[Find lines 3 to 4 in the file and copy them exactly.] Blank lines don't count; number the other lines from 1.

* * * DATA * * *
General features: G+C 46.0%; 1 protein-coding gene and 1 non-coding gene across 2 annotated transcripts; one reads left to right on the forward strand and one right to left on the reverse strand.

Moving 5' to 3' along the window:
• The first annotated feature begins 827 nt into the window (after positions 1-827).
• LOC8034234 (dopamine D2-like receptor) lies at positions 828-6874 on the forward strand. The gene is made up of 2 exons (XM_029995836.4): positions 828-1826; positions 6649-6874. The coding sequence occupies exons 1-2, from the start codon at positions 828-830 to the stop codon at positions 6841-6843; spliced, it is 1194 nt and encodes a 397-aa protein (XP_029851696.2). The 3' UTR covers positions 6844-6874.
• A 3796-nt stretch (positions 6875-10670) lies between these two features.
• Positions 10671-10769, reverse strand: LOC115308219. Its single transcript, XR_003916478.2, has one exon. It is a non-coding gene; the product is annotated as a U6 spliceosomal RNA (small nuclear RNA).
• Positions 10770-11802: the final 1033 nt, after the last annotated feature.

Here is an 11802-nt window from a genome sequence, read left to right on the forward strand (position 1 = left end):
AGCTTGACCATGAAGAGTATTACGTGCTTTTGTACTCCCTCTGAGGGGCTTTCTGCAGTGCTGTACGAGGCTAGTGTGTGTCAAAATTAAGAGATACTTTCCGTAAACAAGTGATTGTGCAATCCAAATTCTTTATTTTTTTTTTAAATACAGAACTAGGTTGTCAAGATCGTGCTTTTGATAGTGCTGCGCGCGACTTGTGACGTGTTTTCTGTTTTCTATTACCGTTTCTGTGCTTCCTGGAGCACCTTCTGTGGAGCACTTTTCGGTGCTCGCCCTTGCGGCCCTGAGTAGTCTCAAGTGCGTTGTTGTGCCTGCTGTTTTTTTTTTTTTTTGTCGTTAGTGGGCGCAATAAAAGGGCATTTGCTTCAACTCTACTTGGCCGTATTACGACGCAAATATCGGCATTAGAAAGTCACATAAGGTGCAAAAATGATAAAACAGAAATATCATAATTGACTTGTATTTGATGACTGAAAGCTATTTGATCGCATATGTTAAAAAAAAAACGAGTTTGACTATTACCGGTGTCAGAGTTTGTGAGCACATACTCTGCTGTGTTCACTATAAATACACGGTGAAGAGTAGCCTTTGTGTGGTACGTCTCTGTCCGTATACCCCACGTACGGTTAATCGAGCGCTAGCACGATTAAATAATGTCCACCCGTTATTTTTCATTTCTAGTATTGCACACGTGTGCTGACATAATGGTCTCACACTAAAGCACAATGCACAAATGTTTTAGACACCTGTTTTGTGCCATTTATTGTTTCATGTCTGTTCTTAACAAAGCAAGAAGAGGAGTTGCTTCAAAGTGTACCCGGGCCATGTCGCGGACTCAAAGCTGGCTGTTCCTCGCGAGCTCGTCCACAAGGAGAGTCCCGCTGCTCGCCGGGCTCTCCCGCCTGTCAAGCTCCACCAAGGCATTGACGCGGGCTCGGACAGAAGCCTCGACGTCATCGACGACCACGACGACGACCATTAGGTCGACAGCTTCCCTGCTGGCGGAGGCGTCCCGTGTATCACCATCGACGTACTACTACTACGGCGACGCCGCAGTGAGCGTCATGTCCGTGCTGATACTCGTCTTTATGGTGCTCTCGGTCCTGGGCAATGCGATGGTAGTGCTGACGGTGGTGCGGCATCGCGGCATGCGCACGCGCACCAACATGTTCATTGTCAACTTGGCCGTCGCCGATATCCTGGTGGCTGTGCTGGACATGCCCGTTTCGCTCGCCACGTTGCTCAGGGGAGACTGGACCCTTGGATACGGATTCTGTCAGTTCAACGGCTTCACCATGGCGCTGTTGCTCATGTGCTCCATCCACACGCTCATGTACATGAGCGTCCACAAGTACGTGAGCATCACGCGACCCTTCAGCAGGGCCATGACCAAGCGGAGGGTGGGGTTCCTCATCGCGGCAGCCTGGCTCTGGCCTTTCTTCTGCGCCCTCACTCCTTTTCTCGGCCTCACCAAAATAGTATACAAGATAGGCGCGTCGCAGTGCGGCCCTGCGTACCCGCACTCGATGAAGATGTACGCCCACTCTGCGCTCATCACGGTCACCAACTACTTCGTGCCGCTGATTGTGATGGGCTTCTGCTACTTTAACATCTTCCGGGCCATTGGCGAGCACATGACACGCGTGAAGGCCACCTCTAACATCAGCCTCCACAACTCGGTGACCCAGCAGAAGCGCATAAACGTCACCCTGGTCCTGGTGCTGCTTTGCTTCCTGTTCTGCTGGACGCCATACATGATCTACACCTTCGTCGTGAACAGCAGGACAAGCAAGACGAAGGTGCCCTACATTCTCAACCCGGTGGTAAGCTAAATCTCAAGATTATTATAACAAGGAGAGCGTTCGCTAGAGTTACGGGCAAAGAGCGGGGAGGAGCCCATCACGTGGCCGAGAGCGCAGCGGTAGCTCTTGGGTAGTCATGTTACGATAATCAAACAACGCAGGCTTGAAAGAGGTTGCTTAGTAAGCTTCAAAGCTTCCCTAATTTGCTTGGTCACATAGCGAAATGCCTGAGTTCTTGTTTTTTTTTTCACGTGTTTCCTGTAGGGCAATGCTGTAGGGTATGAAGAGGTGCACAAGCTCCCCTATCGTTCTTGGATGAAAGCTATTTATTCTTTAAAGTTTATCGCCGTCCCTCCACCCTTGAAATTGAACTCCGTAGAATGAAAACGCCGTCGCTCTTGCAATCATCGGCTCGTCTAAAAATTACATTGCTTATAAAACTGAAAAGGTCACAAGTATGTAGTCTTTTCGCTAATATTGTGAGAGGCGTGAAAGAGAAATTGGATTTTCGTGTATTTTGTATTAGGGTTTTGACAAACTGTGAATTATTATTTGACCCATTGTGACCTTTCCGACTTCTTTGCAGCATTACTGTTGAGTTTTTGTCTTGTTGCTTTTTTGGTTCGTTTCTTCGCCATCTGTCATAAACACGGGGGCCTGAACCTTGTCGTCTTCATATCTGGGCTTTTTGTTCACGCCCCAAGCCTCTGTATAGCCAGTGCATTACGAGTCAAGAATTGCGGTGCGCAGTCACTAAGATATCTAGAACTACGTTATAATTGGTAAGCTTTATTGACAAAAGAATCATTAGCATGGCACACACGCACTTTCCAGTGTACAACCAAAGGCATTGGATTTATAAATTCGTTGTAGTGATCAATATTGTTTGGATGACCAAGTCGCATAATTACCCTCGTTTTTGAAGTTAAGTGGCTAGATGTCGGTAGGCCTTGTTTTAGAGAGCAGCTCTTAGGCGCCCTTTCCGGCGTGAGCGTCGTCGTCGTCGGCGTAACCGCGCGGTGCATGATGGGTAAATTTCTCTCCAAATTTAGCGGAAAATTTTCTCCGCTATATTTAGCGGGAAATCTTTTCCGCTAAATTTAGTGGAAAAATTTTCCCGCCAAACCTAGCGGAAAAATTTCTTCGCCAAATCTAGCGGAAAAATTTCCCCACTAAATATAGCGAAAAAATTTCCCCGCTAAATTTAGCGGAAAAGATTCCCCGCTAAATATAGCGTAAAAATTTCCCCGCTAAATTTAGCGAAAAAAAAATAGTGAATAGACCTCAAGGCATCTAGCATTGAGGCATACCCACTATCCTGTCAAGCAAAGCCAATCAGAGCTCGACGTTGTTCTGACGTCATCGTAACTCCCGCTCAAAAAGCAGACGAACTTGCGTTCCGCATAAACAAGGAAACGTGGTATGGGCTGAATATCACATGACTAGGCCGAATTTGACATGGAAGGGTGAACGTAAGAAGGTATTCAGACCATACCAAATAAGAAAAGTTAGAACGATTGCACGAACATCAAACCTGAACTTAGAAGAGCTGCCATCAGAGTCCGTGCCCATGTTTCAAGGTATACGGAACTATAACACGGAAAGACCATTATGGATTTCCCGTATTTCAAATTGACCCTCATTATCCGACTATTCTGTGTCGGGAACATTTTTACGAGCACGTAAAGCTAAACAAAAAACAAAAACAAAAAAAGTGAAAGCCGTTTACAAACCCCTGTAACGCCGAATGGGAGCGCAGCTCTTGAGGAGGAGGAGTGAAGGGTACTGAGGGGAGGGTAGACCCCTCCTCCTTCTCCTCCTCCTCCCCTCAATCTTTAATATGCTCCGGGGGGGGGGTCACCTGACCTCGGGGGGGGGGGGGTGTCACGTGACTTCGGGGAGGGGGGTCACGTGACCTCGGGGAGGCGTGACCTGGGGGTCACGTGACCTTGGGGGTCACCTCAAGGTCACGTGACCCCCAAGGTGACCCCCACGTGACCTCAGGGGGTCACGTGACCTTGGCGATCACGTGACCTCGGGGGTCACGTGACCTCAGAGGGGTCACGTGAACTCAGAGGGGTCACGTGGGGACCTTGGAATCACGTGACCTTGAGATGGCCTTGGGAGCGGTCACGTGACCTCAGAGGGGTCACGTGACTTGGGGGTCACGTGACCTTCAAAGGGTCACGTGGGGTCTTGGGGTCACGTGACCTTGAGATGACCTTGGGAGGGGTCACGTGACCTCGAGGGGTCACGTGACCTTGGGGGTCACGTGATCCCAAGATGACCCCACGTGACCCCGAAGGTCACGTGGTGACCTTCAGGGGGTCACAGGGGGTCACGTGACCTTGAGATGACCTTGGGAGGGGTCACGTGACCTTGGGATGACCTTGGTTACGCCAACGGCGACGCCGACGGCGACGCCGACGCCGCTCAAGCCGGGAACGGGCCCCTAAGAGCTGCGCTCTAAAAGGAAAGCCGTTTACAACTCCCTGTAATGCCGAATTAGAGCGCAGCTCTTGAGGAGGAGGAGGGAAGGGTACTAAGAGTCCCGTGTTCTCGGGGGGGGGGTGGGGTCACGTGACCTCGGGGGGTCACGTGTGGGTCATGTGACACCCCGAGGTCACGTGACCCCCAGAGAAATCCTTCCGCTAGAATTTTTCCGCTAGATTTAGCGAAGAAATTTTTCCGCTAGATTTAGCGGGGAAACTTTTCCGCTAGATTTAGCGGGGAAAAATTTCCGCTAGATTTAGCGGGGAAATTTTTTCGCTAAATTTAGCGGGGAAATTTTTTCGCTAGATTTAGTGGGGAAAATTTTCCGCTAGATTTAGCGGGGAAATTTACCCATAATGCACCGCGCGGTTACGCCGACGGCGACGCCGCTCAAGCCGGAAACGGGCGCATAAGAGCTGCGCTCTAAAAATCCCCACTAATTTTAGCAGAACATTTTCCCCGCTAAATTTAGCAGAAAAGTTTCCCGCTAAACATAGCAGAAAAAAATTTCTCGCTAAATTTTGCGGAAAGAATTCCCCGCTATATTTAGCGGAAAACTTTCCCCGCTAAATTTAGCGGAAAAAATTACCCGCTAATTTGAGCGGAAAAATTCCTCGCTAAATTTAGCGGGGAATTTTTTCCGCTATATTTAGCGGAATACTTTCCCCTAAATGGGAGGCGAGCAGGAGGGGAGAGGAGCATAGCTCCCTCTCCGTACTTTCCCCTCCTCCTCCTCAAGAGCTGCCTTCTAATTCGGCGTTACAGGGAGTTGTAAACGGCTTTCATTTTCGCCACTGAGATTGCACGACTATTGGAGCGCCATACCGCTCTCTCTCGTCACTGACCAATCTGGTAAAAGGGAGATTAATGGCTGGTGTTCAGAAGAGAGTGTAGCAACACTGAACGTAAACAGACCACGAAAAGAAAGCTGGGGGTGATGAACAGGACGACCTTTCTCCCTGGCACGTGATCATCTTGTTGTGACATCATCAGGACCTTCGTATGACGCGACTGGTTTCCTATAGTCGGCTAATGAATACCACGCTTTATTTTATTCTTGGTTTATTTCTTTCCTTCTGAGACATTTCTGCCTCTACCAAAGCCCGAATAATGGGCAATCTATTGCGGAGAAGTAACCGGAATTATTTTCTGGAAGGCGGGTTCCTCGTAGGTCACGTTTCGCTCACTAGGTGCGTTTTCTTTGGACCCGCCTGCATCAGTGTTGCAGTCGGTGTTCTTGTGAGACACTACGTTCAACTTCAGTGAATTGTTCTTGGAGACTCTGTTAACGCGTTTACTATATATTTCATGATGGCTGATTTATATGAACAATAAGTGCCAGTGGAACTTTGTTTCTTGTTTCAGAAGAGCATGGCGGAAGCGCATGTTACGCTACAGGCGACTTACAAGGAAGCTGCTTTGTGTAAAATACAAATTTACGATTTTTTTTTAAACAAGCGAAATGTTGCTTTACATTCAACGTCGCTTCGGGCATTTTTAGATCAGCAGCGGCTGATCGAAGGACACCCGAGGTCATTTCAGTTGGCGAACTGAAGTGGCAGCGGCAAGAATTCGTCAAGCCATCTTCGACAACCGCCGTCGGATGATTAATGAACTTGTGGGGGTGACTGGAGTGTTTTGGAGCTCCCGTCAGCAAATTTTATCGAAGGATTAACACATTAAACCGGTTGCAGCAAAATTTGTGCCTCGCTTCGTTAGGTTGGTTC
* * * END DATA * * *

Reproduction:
• The first annotated feature begins 827 nt into the window (after positions 1-827).
• LOC8034234 (dopamine D2-like receptor) lies at positions 828-6874 on the forward strand. The gene is made up of 2 exons (XM_029995836.4): positions 828-1826; positions 6649-6874. The coding sequence occupies exons 1-2, from the start codon at positions 828-830 to the stop codon at positions 6841-6843; spliced, it is 1194 nt and encodes a 397-aa protein (XP_029851696.2). The 3' UTR covers positions 6844-6874.